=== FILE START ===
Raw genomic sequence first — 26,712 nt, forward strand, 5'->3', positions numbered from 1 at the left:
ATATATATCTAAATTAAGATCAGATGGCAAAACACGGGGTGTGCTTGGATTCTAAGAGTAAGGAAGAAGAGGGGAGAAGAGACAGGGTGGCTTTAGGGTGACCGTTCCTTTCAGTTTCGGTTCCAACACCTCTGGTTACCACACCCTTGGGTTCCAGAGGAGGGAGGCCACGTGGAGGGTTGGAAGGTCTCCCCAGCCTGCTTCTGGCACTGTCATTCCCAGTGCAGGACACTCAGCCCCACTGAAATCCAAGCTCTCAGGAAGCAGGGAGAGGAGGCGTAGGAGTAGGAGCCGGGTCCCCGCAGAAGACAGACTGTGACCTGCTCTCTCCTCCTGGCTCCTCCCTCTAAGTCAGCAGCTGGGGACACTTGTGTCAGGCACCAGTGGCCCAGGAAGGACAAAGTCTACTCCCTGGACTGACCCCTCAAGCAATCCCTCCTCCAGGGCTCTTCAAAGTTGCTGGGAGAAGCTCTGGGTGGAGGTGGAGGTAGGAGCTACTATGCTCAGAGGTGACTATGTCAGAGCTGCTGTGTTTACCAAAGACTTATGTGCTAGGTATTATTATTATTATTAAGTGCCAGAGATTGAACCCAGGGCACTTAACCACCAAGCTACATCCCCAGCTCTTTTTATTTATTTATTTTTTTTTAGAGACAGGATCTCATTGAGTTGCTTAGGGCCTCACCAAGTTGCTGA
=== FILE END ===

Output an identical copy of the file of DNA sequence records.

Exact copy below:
Raw genomic sequence first — 26,712 nt, forward strand, 5'->3', positions numbered from 1 at the left:
ATATATATCTAAATTAAGATCAGATGGCAAAACACGGGGTGTGCTTGGATTCTAAGAGTAAGGAAGAAGAGGGGAGAAGAGACAGGGTGGCTTTAGGGTGACCGTTCCTTTCAGTTTCGGTTCCAACACCTCTGGTTACCACACCCTTGGGTTCCAGAGGAGGGAGGCCACGTGGAGGGTTGGAAGGTCTCCCCAGCCTGCTTCTGGCACTGTCATTCCCAGTGCAGGACACTCAGCCCCACTGAAATCCAAGCTCTCAGGAAGCAGGGAGAGGAGGCGTAGGAGTAGGAGCCGGGTCCCCGCAGAAGACAGACTGTGACCTGCTCTCTCCTCCTGGCTCCTCCCTCTAAGTCAGCAGCTGGGGACACTTGTGTCAGGCACCAGTGGCCCAGGAAGGACAAAGTCTACTCCCTGGACTGACCCCTCAAGCAATCCCTCCTCCAGGGCTCTTCAAAGTTGCTGGGAGAAGCTCTGGGTGGAGGTGGAGGTAGGAGCTACTATGCTCAGAGGTGACTATGTCAGAGCTGCTGTGTTTACCAAAGACTTATGTGCTAGGTATTATTATTATTATTAAGTGCCAGAGATTGAACCCAGGGCACTTAACCACCAAGCTACATCCCCAGCTCTTTTTATTTATTTATTTTTTTTTAGAGACAGGATCTCATTGAGTTGCTTAGGGCCTCACCAAGTTGCTGA